Incontinence in Elderly Patients: Tips for Caregivers

July 20, 2015
Incontinence in elderly loved ones presents challenges.

Incontinence in elderly loved ones presents challenges.

Those caring for elderly individuals suffering from incontinence face many challenges, and it’s important that caregivers have the appropriate information to meet these difficulties. If someone you know and love battles incontinence, check out the tips below.

Doctor assessment

Elderly patients frequently find incontinence personally humiliating. As a result, many prefer to ignore the issue and may not discuss it with their doctors. It often falls to home caregivers to take the first step of introducing the issue with a doctor, and for such caregivers, handling the situation with tact and care is vital.

Treatment & Tips

After an assessment, a doctor may recommend a number of options that may help manage incontinence. The caregiver is likely to play a role in seeing that the patient follows the prescribed treatment.

If you are a caregiver facing such a situation, keep in mind the following:

  • Tact is important. It’s essential that the caregiver and the patient have an open communication about incontinence and its treatment, but it’s also important that the caregiver tread lightly on what is often a tender subject.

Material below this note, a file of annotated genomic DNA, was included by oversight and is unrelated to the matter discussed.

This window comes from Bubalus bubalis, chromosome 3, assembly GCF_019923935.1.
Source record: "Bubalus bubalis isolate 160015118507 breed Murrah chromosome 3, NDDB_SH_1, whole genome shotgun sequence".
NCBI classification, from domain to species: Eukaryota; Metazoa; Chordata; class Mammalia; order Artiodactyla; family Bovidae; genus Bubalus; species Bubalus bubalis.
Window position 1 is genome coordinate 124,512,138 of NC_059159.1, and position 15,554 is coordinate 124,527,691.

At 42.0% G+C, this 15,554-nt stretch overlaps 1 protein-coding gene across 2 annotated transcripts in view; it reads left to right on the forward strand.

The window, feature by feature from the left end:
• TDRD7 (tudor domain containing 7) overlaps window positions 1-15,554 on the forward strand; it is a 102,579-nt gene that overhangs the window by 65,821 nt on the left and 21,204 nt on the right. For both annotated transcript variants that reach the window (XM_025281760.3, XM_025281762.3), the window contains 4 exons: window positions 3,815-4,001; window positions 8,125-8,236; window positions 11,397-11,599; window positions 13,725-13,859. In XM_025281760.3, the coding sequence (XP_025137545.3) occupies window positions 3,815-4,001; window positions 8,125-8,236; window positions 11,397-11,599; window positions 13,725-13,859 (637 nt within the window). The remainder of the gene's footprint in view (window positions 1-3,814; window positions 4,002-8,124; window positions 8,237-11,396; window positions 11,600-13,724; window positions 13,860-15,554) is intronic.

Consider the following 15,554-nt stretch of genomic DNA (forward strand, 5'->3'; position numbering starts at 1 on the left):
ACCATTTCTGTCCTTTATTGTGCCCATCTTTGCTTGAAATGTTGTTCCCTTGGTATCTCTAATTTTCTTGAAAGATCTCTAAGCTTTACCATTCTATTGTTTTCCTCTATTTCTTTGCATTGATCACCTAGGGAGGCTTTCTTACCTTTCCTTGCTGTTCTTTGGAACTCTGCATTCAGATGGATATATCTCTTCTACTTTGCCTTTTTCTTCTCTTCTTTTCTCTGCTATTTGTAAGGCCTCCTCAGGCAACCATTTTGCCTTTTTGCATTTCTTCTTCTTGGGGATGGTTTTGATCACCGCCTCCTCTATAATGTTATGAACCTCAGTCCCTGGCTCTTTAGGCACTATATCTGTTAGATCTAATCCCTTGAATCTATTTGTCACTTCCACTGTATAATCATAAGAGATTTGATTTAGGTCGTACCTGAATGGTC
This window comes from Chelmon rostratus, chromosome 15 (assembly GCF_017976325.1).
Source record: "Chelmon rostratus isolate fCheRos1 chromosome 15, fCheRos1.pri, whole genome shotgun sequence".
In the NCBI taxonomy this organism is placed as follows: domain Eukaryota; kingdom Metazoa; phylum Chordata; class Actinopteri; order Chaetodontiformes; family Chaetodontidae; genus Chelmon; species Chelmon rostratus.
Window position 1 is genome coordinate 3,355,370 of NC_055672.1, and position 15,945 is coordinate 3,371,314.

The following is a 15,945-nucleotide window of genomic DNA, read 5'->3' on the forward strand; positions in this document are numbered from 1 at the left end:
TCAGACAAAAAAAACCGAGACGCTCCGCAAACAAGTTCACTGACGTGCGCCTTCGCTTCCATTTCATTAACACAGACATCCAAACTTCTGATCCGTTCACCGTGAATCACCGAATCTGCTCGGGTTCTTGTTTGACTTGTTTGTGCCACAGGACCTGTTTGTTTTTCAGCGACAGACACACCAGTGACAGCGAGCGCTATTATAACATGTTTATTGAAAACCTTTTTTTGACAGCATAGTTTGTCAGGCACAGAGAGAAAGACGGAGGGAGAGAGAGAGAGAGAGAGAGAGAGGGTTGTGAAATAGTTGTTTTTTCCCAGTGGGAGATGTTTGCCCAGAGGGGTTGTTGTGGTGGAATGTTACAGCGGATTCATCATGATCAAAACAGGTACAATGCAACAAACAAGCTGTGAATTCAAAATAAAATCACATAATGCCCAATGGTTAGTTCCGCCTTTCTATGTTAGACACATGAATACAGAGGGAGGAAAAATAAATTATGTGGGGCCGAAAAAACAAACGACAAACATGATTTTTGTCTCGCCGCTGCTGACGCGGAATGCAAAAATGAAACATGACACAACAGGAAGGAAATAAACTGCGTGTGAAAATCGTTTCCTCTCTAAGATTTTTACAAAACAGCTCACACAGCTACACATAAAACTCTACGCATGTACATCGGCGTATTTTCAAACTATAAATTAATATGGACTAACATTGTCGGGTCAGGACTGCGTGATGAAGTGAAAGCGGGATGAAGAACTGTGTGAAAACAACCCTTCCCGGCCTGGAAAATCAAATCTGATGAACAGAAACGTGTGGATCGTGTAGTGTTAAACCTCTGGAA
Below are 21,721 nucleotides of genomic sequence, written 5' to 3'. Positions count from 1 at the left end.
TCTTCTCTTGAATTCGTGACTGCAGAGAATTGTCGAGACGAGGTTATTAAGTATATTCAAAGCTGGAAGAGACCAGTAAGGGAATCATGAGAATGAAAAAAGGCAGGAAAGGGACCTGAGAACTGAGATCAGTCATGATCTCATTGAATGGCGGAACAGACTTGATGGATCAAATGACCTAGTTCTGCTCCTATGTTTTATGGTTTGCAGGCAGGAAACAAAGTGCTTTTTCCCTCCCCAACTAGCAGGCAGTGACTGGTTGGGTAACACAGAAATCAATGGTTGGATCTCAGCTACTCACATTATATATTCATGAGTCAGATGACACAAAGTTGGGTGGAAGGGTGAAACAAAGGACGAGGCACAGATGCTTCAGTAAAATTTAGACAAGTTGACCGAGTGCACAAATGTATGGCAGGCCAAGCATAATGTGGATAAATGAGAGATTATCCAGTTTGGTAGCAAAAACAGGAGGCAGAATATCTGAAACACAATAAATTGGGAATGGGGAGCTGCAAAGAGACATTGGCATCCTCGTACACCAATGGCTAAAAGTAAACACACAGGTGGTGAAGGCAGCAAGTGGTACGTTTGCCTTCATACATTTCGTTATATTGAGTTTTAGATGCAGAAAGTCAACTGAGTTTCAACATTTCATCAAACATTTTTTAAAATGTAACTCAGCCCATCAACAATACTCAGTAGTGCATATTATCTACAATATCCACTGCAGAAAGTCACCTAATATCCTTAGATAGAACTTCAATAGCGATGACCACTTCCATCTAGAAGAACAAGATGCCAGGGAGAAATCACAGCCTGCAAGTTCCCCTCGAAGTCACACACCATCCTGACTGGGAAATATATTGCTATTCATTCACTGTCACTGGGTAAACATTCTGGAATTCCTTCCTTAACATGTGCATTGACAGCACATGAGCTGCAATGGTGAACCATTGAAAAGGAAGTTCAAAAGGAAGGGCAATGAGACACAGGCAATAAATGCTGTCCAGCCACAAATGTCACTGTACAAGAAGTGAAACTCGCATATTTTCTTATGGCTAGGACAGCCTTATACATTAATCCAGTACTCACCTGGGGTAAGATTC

• Patience is also essential. Accidents happen. Remain calm and keep in mind the value of not adding to the shame that the patient feels.
  • Be self-aware. The patient is likely not the only one embarrassed or made uncomfortable by the incontinence. Accept this.
  • Keep supplies on hand. Often elderly patients who suffer from incontinence requires adult pad or other supplies; however, caregivers also needs supplies, such as rubber gloves, skin cleansers, paper towels, sanitizers, barrier creams, and plenty of toilet paper. Moist towelettes are also a big help in many cases.
  • Keep the patient clean. After an episode, the patient’s skin will need to be washed and dried; use an appropriately mild soap and dry the skin gently with a soft towel. Barrier cream may be necessary to make sure that a rash or other irritation does not develop.
  • Remember the importance of handwashing. Caregivers also need to wash their own hands thoroughly after an episode. This is advisable even if the caregiver wears gloves during the clean-up process.
  • Dispose of materials appropriately. Have a system for disposing of gloves and other materials used during clean-up. Flushing gloves or pads is not recommended, as this may likely cause clogging in the pipes.

Helping a loved one with incontinence can be challenging; caregivers should not be afraid to consult with a doctor for advice on how to manage this challenge.

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